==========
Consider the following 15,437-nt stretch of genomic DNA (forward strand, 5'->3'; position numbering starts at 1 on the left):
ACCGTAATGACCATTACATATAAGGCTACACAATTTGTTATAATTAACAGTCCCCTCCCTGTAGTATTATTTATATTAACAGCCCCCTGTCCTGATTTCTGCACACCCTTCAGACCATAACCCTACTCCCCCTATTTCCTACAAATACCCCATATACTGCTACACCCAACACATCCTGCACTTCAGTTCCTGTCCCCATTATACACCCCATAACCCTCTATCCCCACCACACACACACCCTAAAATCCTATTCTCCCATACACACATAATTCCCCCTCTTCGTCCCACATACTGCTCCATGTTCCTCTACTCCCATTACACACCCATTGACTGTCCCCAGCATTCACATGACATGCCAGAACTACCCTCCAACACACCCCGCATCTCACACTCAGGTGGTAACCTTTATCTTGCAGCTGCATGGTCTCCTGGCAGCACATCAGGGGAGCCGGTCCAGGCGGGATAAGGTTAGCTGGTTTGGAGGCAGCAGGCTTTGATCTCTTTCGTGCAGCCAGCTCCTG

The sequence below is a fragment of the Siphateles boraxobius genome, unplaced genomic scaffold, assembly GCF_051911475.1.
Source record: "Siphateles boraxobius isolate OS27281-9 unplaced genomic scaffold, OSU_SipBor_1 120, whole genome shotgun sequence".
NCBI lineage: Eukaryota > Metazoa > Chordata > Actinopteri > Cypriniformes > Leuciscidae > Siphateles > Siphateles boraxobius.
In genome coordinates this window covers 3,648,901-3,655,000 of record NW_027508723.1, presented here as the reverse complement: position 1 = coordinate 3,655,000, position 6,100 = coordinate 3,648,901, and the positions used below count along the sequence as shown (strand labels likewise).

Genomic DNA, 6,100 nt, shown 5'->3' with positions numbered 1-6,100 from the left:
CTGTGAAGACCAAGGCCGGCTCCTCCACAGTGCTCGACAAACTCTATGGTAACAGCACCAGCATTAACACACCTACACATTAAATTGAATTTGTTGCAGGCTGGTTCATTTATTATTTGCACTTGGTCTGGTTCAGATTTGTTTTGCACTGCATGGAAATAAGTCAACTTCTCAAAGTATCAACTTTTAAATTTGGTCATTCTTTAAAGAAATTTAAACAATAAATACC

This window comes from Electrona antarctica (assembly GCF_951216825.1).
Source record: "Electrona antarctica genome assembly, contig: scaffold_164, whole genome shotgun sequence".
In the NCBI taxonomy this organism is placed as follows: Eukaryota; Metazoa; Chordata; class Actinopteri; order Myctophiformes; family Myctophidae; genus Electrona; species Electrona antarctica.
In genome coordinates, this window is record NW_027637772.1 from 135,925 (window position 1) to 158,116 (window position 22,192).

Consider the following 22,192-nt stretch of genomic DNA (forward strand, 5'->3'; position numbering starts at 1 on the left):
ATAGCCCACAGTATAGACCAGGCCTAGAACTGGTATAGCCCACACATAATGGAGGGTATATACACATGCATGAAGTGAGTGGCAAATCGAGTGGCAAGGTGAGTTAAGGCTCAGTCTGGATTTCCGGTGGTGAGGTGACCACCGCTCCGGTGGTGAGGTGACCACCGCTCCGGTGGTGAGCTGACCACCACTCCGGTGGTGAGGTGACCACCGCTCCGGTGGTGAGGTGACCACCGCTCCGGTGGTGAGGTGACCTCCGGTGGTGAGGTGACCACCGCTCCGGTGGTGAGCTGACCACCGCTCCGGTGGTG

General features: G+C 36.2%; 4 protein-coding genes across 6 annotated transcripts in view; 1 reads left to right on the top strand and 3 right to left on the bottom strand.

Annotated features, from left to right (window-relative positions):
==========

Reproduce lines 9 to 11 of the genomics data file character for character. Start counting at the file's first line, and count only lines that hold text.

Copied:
This window comes from Electrona antarctica (assembly GCF_951216825.1).
Source record: "Electrona antarctica genome assembly, contig: scaffold_164, whole genome shotgun sequence".
In the NCBI taxonomy this organism is placed as follows: Eukaryota; Metazoa; Chordata; class Actinopteri; order Myctophiformes; family Myctophidae; genus Electrona; species Electrona antarctica.